Mandan News

Brian L. Gray: A case of mistaken identity

I don’t know where I stand.

I’m suffering from a bout of not knowing for certain where I belong. I was born at the end of Generation X, just as Generation Y was beginning. I literally landed in the middle. This fact normally wouldn’t mean anything to me, but I think as a person ages he or she must begin making big decisions, and I’m starting by choosing which generation I belong to.

Trapped in the chasm between the X and Y Generations, I think I have the best of both worlds – I’ve got the Gen-Y’s technological savvy combined with the angst and disillusionment of the Gen-Xers. There’s really no difference between these two groups, which only makes things trickier for me. The only essential difference, I think, between the two is that the Gen-Xers didn’t comb their hair or bathe as often the Gen-Yers did. And as the Gen-Yers did less self-loathing than their predecessors, they in turn were more productive, which allowed them to create the monolithic industry.

Now we’re in the Z Generation, which creeps me out a bit, with its apocalyptic undertone. Where the Gen-Yers helped build an electronic world of communication, the Gen-Zers have become the victim of that creation. They expect constant results, have little patience or attention span, their social skills are sub par and, as a result, have been given the nickname “digital natives.”

That’s why I’ve decided that I’m Gen-X. I want no part in that blame. Besides, I was way too busy being self-absorbed by playing power chords on a guitar and reading Nietzsche in coffeeshops while running my hands through my greasy hair to help create a booming industry.

What’s next, I wonder. The E Generation? The age of email, electronics, Ebay, E-Harmony, enormous electric bills? Or maybe the I Generation – the age of self-absorption, of self-service. We have Iphones, Ipods, Ipads, the I-nternet. It’s an age supposedly bringing us closer to one another, but is still keeping us self-contained inside a world of ourselves, an inclusive, isolated, introverted “I” world.

I always think back to this comic I saw when the Internet was first exploding in the late ’90s, and the humor in it read, to me, as a sort of ominous warning. A man is in front of his computer, declaring how fun it is to be connected to everyone in the world, how he can play chess with someone in India, or shop for groceries without ever having to leave his home. Then the last frame shows him in despair, leaning forward on his desk, confessing to himself, “I’m so lonely.”

As with anything that gets slapped with a label, I wonder who decides these names. Is there a committee of demographers out there that gets together and determines what letter of the alphabet best encapsulates who we are as a people in the time we live?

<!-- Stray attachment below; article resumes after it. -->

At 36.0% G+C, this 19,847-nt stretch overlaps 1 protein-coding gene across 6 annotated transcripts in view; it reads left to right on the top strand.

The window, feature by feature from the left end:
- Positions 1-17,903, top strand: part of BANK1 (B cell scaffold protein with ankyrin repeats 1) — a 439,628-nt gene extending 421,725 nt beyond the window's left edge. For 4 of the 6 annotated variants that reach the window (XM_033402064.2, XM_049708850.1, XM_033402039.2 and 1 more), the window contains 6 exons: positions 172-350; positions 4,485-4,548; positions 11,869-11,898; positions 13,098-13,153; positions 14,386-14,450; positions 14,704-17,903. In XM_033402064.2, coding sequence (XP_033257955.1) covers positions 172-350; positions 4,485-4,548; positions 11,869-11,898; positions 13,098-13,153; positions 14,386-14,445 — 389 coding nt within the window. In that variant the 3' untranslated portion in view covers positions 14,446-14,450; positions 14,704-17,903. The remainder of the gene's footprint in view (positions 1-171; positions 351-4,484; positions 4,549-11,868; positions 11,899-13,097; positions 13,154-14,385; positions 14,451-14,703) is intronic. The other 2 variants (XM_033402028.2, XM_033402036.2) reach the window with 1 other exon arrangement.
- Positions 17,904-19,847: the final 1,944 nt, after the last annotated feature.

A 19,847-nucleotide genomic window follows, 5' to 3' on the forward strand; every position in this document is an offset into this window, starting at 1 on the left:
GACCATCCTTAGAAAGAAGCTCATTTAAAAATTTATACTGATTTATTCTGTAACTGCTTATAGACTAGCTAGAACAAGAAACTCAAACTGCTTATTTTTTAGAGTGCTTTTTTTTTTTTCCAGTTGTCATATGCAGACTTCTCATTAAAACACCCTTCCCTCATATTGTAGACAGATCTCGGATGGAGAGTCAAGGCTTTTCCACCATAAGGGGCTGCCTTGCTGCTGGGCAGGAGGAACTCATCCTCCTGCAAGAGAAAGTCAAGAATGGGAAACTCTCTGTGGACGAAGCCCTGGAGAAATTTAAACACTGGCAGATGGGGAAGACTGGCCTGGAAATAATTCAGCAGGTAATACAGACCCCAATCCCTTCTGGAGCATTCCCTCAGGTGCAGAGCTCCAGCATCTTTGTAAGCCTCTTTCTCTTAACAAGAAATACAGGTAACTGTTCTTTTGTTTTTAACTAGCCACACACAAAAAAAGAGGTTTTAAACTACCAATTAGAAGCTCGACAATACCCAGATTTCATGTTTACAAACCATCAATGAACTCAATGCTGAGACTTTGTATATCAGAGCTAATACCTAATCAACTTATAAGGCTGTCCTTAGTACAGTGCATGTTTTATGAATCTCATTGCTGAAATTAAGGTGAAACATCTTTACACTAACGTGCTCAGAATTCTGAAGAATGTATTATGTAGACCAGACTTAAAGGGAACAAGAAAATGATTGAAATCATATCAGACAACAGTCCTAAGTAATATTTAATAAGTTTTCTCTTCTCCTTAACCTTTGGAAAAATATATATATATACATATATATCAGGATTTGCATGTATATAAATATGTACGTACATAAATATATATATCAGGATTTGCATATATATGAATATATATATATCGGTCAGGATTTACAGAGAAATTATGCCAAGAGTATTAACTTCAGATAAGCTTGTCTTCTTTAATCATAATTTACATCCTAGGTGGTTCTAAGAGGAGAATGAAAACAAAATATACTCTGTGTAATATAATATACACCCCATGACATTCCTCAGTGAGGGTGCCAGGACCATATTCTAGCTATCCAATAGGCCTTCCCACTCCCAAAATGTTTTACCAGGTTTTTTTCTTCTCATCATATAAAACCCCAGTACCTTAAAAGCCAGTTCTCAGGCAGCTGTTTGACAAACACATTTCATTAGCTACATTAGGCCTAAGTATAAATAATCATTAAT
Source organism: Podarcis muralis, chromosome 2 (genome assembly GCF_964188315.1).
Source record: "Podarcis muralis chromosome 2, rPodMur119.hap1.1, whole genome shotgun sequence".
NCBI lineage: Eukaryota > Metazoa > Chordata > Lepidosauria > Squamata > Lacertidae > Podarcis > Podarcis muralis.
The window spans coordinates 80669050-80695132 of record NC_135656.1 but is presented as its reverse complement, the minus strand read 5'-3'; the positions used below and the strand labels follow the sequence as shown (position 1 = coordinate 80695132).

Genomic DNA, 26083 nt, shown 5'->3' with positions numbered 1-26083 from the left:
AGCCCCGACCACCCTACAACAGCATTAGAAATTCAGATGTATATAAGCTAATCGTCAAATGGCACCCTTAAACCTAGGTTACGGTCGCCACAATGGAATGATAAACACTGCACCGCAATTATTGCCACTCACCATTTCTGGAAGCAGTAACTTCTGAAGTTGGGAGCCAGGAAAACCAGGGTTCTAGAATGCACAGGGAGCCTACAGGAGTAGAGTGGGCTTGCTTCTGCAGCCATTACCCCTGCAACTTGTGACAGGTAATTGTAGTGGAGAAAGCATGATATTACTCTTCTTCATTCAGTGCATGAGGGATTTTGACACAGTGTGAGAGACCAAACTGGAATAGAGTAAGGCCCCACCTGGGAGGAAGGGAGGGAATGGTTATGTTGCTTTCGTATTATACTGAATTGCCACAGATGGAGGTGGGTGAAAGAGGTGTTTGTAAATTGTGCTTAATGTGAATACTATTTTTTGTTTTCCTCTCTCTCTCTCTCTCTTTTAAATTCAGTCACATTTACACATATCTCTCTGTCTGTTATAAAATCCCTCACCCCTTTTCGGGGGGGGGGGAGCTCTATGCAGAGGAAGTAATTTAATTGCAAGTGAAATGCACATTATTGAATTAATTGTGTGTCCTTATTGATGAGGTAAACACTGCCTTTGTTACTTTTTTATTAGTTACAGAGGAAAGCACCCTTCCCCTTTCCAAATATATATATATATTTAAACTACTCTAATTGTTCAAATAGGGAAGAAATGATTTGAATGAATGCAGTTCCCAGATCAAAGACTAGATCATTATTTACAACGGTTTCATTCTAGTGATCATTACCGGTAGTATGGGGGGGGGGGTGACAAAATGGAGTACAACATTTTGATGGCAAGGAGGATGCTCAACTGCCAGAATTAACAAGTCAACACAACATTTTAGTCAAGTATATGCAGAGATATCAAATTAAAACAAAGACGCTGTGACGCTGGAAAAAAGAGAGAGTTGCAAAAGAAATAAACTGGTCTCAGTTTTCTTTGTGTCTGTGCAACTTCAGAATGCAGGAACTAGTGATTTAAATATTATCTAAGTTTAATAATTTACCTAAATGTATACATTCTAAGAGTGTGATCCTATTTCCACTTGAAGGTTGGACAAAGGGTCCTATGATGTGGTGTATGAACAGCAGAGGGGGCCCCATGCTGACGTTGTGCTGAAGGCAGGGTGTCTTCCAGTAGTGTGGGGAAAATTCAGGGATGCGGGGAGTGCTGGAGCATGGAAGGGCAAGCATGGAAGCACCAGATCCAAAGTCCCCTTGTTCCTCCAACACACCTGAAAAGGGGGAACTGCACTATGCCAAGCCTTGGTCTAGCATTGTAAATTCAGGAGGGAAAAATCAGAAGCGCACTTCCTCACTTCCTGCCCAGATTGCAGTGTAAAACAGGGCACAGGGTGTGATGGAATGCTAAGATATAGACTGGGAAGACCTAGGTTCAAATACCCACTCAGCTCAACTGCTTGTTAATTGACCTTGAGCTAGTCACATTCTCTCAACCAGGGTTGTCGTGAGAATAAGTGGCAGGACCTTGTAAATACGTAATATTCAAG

If there is such a committee, I wish they’d implement the same mode of separation in popular music.

If you listen to oldies stations, you might be hearing something that is sending shivers up your spine, and I’m not talking about the music of Linda Rodstadt.

For a song to be considered a Golden Oldie, all it requires is one thing – that it must be at least 25 years old.

Now that it’s 2010, anything from the year 1985 or earlier can be considered a Golden Oldie. As you read this, you could turn on your radio to an oldies station and end up listening to Madonna, Prince, Lionel Richie or even, as scary as it is to say, Phil Collins.

Not only that, but we’re a mere year or two away from hearing songs from Poison, Def Leppard, Motley Crue, Bon Jovi and various other bands more concerned with their hair than their music, as their songs will be declared Golden Oldies.

In five years we’ll be able to hear the Chi-Lites “Have You Seen Her,” play immediately next to MC Hammer’s remixed version. We’ll hear the band Chicago in both rock form and elevator music form. Bob Dylan’s “Knocking on Heaven’s Door” could follow the rock rendition by Guns N’ Roses. Maybe we’ll even get Neil Diamond’s “Cherry Cherry” playing alongside Warrant’s “Cherry Pie.”

Is it just me, or is there something terribly wrong with that?

Imagine what this would do to the musicians. They may suffer from the same identity crisis I dealt with, with an uncertainty of who they are. Besides, who’s got the courage to stand in front of the band Motley Crue and tell them that they’re old?

Well, they are, but that’s beside the point. They’re old, but not golden. We had our Golden Era of music, and it ended well before Lionel Richie first said “Hello.” Let’s remember that. A new order is in need.

But if you’re worried that this trend will continue on unchanged, just remember what Bobby McFerrin once proclaimed in a song that, in three years, will be considered a Golden Oldie – “Don’t Worry, Be Happy.”

Now that’s good advice for people of any generation.

I should confess that this ranting of mine could use a disclaimer – on a personal level, I must admit that I have ridiculous ideals and standards that will never be met, so in response to this I live my life angry and apathetic, and manage to find faults with everything.

Because that’s what we Gen-Xers do.

And I’d love to complain some more, but you’ll have to excuse me. I have some power chords to play.